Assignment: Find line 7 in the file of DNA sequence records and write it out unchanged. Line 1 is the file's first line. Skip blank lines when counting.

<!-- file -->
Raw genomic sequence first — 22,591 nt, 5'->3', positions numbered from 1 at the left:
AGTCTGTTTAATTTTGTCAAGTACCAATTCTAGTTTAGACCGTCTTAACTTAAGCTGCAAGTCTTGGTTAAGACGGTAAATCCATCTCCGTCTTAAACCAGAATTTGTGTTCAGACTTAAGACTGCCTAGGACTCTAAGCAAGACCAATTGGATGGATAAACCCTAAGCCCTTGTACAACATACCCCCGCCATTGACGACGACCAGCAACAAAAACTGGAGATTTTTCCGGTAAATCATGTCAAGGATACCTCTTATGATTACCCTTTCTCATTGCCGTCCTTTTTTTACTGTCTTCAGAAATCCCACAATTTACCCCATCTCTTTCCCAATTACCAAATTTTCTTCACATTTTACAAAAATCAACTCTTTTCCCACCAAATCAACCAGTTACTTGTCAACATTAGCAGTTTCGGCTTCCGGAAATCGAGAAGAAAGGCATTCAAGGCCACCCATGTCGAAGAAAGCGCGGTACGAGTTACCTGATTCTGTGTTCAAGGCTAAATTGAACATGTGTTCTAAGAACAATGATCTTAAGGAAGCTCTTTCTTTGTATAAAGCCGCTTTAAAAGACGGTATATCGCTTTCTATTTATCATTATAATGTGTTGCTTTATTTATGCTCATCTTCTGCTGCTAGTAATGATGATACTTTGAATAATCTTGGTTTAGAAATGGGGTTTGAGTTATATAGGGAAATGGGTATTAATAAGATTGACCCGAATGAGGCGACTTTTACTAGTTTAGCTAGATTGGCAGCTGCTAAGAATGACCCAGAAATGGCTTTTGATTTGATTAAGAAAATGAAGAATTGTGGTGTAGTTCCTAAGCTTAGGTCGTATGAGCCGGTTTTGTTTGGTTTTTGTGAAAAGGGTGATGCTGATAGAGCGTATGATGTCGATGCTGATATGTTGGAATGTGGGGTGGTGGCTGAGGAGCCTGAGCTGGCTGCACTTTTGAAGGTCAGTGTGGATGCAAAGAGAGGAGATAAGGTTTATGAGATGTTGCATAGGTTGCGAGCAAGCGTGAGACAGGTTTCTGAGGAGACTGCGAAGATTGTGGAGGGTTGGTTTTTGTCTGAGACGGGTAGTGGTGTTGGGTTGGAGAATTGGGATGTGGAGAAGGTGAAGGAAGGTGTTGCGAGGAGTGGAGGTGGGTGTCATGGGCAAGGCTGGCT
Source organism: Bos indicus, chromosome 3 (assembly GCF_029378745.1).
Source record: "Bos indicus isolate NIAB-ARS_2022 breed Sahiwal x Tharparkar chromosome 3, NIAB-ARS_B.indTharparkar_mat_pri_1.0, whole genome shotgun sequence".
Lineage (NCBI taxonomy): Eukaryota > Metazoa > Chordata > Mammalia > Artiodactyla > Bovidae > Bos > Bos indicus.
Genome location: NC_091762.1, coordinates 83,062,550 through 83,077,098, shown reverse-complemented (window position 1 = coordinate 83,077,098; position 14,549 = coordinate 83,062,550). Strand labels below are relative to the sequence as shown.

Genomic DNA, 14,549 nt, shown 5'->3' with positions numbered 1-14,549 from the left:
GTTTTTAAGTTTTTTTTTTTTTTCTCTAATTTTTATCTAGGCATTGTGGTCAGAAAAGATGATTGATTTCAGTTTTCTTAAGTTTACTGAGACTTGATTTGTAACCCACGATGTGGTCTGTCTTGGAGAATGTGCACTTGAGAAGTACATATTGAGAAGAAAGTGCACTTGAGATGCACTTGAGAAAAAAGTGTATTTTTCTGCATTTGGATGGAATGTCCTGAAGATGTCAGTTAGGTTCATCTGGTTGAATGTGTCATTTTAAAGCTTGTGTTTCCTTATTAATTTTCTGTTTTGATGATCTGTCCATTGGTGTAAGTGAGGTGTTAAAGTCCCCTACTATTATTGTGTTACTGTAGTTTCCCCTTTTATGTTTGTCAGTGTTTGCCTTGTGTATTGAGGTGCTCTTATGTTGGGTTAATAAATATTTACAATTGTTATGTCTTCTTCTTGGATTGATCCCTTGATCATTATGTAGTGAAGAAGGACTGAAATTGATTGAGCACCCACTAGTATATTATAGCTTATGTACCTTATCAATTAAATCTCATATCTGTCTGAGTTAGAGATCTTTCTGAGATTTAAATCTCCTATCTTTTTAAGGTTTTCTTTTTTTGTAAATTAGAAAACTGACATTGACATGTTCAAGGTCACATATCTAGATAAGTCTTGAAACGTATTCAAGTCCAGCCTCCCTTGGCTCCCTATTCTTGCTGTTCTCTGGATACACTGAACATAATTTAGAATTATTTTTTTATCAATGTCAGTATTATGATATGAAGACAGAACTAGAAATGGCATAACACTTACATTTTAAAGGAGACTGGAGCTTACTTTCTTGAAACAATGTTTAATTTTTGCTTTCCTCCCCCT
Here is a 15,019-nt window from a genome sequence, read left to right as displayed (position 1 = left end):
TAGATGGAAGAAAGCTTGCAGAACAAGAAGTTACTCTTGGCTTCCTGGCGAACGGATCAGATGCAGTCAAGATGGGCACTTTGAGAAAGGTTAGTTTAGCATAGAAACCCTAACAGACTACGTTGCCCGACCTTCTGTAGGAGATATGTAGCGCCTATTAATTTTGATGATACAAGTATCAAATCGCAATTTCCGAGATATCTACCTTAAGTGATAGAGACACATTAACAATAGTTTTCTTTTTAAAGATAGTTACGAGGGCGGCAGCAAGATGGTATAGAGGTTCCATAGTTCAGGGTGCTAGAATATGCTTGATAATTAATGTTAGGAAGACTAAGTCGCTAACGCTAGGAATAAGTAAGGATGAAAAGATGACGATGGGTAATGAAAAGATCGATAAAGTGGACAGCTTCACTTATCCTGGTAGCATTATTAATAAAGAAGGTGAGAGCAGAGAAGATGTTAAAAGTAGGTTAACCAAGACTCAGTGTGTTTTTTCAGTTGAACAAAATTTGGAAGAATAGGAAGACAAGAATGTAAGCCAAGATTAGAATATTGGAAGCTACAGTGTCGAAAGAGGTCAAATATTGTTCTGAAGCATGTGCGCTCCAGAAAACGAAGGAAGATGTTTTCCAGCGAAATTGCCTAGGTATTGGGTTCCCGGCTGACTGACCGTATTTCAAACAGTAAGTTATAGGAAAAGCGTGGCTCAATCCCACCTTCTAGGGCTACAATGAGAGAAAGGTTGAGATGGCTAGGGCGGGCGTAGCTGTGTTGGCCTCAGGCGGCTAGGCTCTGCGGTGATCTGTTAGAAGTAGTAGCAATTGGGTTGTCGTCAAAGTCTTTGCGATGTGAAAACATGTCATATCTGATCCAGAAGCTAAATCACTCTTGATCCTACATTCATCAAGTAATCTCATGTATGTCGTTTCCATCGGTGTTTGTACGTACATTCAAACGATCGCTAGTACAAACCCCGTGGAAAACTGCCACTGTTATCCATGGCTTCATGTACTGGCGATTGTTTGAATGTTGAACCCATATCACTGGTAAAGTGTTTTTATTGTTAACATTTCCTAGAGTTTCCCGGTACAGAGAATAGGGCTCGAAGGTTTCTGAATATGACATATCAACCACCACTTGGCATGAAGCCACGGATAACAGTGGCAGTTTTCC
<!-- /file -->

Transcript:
Genomic DNA, 14,549 nt, shown 5'->3' with positions numbered 1-14,549 from the left: